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I think there was a point being made earlier, which somehow got lost during merging of two threads.

It was about safe - not only for the occupants but also those who are outside.
When there is a collision of a pedestrian or a two wheeler with an SUV - the elevated platform makes this impact lethal - direct impact to the vital organs above waist.

Whereas a sedan because of its low height, has an impact on the legs and below - which is not as lethal as the case with SUV.
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Old 20th August 2009, 11:37   #42
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Originally Posted by greenhorn View Post
generally, a bigger vehicle is safer than a smaller vehicle in the case of impact.
Of course, everyone cannot be in a bigger vehicle. This will only lead to a sort of arms race where everyone tries to get a bigger vehicle , and nobody wins.
Right on.
Ppl favoring larger vehicles for safety should also be in for the private gun ownership.
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Old 20th August 2009, 11:57   #43
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TSC Newsletter: History of SUVs a tragedy of the commons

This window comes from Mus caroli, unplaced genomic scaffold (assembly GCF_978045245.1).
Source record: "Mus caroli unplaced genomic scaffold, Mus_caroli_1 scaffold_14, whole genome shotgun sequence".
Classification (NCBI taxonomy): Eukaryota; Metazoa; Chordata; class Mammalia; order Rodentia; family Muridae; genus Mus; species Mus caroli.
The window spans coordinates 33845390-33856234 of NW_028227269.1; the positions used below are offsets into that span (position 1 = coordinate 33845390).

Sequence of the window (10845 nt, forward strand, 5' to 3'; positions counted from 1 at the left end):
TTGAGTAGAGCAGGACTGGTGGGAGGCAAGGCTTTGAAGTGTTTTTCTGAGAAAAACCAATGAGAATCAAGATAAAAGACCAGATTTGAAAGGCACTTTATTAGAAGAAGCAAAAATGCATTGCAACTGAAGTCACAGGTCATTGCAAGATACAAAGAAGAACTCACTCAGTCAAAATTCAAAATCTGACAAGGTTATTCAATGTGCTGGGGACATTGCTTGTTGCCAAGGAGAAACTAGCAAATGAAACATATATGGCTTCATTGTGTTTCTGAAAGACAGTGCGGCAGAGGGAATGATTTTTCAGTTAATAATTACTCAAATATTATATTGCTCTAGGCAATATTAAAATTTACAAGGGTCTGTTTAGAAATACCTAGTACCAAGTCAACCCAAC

Disinfotainment: SUVs and The Tragedy of the Commons
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Old 20th August 2009, 12:41   #44
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Originally Posted by Sawyer View Post
Cars tend to bring out the worst in people, SUVs tend to mine deep to do this even more.
Can't agree more; I have observed this with myself. Once noticed, I started thinking and ended up concluding that it's that ego of driving a "car" in Indian context brings about this negative attitutude. Nowadays, I try to avoid this tendency conciously.

Cheers
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Old 20th August 2009, 14:51   #45
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Now that our economies are faster growing, our people have every right to consume as much as they want, as long as they pay for it.
Here's the thing - over the last hundred or so years of such behaviour, those countries have paid a very high price as well, for their deeds. In every sphere, including the environment, health and personal values.
We are seeing the impacts of the "consume as much as you want, provided you pay for it" philosophy sow the seeds of a crisis here too, as evidenced by being the country with the fastest growing rates of obesity and type II diabetes, CHD and other killers. While remaining the country with the largest population of people that die from malnutrition because of poverty.
So do we want to go through the entire cycle that these countries have gone through, where there is now a greater awakening to non material growth and values, including Eastern philosophies of life, while we turn into a fully materialist and consumerist society, and insist on our obtaining our fair and rightful share of damaging the environment? Or is there any sense in learning from their experiences and incorporating their learnings on our journey?